Coen Welsh | Nov 14, 2017 | 0
Stakeholders combat illicit alcohol
The Self-regulating Alcohol Industry Forum (SAIF) says that a substantial partnership lead by the Namibia Standards Institution (NSI), and supported by other stakeholders such as SAIF, the Ministry of Justice, Ministry of Finance, NAMPOL, Namibia Shebeen Association, City of Windhoek, and the Ministry of Trade and Industry, has been established to combat the illicit alcohol produced and/or consumed, in the Namibian market.
According to Horst Heimstadt, the SAIF coordinator, products which do not comply with the Liquor Act of 1998, are found in Namibia and people who consume these products are unaware that the product they are consuming is not necessarily what they think it is.
Heimstadt explains: “When purchasing a brandy or a whisky, this must be a distilled spirit complying with various standards and procedures. However, we find that there are products in our market that are imported from South Africa, Angola and DRC, which are so-called brandy or whisky yet they are simply a mixture of neutral alcohol with colorants and flavourants, and don’t comply with section 48 [of the Act] which deals with brand reliability.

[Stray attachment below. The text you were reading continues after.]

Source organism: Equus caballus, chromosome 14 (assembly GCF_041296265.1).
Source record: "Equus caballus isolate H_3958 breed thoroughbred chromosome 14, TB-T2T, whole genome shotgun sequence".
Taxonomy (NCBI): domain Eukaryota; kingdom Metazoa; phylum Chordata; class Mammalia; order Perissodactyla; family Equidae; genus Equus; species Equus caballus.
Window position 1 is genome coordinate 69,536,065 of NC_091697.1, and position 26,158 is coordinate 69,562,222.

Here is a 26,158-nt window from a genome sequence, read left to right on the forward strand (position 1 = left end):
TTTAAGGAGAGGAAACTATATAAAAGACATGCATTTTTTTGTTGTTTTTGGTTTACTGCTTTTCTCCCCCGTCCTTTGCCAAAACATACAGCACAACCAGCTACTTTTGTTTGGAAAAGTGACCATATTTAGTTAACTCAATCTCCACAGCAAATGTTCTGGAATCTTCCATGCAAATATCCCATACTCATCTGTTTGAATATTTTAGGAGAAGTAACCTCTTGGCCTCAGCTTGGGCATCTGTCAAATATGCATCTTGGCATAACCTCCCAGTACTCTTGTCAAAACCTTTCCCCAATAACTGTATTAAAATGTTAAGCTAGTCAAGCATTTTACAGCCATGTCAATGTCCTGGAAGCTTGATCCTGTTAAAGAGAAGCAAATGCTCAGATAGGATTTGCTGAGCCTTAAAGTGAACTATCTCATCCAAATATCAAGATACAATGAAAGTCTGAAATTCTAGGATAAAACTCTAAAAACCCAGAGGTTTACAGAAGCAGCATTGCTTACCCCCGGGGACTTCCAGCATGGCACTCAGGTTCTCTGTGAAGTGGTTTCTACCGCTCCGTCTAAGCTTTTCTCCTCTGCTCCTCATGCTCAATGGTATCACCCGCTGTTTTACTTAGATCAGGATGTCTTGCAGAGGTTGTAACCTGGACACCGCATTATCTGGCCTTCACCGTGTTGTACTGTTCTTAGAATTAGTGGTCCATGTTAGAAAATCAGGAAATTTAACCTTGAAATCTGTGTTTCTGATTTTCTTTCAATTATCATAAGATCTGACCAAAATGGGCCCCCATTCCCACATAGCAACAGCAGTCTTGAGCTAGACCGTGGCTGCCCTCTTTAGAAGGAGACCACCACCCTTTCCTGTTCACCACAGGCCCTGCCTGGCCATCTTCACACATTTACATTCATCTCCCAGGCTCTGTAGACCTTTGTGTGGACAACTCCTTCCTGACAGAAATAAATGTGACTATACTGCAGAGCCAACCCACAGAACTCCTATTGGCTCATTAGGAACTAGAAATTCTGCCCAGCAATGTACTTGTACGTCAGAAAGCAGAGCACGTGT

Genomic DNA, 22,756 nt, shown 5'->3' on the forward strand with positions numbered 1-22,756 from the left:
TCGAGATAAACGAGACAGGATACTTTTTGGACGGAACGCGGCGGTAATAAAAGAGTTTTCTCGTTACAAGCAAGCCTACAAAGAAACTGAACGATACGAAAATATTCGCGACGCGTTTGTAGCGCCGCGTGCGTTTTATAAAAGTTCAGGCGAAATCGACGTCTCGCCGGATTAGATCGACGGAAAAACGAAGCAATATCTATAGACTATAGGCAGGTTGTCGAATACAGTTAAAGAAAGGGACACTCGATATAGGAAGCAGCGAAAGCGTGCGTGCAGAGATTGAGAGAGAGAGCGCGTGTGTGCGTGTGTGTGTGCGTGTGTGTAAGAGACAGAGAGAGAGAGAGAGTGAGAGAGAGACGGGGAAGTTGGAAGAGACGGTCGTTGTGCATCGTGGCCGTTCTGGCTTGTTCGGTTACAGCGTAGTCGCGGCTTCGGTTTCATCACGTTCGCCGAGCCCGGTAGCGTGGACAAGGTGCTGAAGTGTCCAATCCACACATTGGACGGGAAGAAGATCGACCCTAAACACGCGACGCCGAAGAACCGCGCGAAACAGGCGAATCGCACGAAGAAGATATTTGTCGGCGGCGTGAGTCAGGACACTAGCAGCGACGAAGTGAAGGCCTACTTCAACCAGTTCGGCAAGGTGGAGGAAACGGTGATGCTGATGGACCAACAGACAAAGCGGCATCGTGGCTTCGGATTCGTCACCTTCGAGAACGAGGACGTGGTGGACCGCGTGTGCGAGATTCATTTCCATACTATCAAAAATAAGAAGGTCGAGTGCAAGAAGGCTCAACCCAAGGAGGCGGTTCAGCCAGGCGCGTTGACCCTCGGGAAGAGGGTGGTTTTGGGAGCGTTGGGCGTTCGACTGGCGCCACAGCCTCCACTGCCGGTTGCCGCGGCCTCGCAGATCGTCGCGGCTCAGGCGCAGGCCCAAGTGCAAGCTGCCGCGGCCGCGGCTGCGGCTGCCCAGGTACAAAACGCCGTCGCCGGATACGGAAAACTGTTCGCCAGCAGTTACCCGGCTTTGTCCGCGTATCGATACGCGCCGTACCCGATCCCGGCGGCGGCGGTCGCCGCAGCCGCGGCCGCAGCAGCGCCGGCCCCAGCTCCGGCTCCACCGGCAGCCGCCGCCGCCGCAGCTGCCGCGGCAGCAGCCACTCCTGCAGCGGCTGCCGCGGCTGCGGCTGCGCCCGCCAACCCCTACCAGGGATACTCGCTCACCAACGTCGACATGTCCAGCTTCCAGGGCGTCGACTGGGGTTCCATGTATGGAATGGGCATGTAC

“Some of these products are also not legal in their market of origin, yet they are sold in Namibia. Producing high quality alcoholic beverages within specifications is generally costly, and therefore consumers should question any products that are excessively cheap as the safety of such products may be questionable.”
On the actions of the NSI and partners, Heimstadt says: “The first step is to locate and identify the products in question, and establish in what context they are in contravention of the Namibian laws. A public notice will also be issued to help customers and consumers identify such products. Any trader in possession of illicit alcohol can be prosecuted, irrelevant if he or she was aware that the products are illegal.”